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Heather Mills - Amputee Forum
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Grum

A warning for people travelling to Hungary

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I've just gotten home from a business trip to Budapest and thought I'd warn everyone of my experience going through security today.

First, a little background. Since becoming an amputee in 2003 I have flown around 150 times in many different countries and even more airports, in fact this year alone I've visited 23 airports. In all of this time I have had no problems at all, I always wear shorts so my prosthetic is always obvious. I go through the metal detectors then get a pat down, swab, a quick check with the hand-held metal detector and I'm off and on my way. Not so this morning in Budapest.....

Upon my arrival at the security check point I went through metal detector and obviously my leg set off the alarm. I immediately assumed the position for a pat down only to be told that I had to go to a side room so they could "check" my leg. I said that was not necessary and that they could do whatever checks they needed to do where we were. It turns out that the checks that they had in mind consisted of me removing me prosthetic so that they could send it through the X-Ray scanner. Having had a problem in the past where my old (1st generation) C-Leg lost its settings after being X-Rayed I said that it was not possible as it could potentially leave me unable to walk.

I understand that there may have been a bit of a communication problem but before I knew what was going on I was surrounded by 8 different officials including 3 drug enforcement officers (with a sniffer dog), 2 police officers, the duty manager of customs and a couple of security gate staff. After a very long winded conversation where I explained my concerns (based on previous experience) along with the fact that the scanner would not show them anything because of the nature of the materials they eventually settled on getting the dog to have a good sniff of my leg, and the duty manager of customs having a quick inspection of my leg without me having to remove either the prosthesis or any clothing.

These checks alone took over 1 hour and whilst I find the request to remove my prosthetic insulting I understand why they might want to carry out enhanced security screening on me. What followed next however was unbelievable. After my prosthesis had been cleared they then decided to look at my passport and boarding card only to ask where my doctors letter was. According to these security officials I am required by european law to carry a letter from my doctor detailing my "condition" and without this the prosthesis cannot be permitted on the plane and must be checked in and travel in the hold!! Can you imagine what condition my leg would have been in if/when I eventually saw it again??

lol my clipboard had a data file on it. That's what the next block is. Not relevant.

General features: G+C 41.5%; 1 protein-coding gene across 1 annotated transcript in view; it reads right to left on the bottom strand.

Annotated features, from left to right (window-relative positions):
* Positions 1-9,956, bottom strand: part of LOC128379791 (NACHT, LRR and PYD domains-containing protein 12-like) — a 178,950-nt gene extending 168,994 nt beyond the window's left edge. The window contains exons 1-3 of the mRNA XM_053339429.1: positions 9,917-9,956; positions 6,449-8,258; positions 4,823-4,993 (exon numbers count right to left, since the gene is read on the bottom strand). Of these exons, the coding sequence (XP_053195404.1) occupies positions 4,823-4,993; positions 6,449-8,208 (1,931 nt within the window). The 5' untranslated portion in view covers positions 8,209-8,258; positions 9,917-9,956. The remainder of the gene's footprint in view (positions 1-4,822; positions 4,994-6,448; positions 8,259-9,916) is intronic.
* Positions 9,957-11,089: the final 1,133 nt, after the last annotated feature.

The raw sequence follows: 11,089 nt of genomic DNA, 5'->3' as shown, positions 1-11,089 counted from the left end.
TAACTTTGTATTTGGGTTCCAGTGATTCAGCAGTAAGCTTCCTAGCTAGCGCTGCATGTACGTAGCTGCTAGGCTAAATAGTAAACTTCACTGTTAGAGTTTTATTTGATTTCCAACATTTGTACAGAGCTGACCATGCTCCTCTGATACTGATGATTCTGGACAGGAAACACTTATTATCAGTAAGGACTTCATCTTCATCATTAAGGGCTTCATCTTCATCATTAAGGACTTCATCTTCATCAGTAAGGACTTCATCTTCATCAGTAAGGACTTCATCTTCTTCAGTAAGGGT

After all of this fuss I was then told to go through the metal detectors again and have my carry-on x-rayed once again only to be given another pat down, swab test and quick check with a hand-held metal detector. The downside was that all of the people I was travelling with were forced to stay with me through this whole process and also had to repeat the trip through the metal detectors. All of these checks and re-checks took so long that we almost missed our flight despite arriving at the airport in plenty of time.

I understand that some countries are more paranoid than others but what I experienced today was both insulting and un-necessaryily heavy handed when the police and drug team arrived I genuinely thought I was about to see the inside of a Hungarian prison cell.

I've yet to check on the E.U. regs but I seriously believe that the requests made of me were well beyond what is considered reasonable. I would also like to warn anyone thinking of going to Hungary that they may want to re-think their holiday plans. Countries That I can recommend as being amputee aware include: Holland, Denmark, Estonia, Poland, Spain, Ireland, England, Thailand, Finland, Japan, New Zealand, Australia, America, Belgium, Mallorca, Ibiza and Scotland. My advice would be to go to one of these countries instead, you'll have a much nicer time.

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I'm sorry you had such a bad time. I have travelled to United States (many times), Canada, Greece and Germany without incident.

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Wow, if there has been no problems with prosthetics in the past on flights then these Hungarian security guards were morons!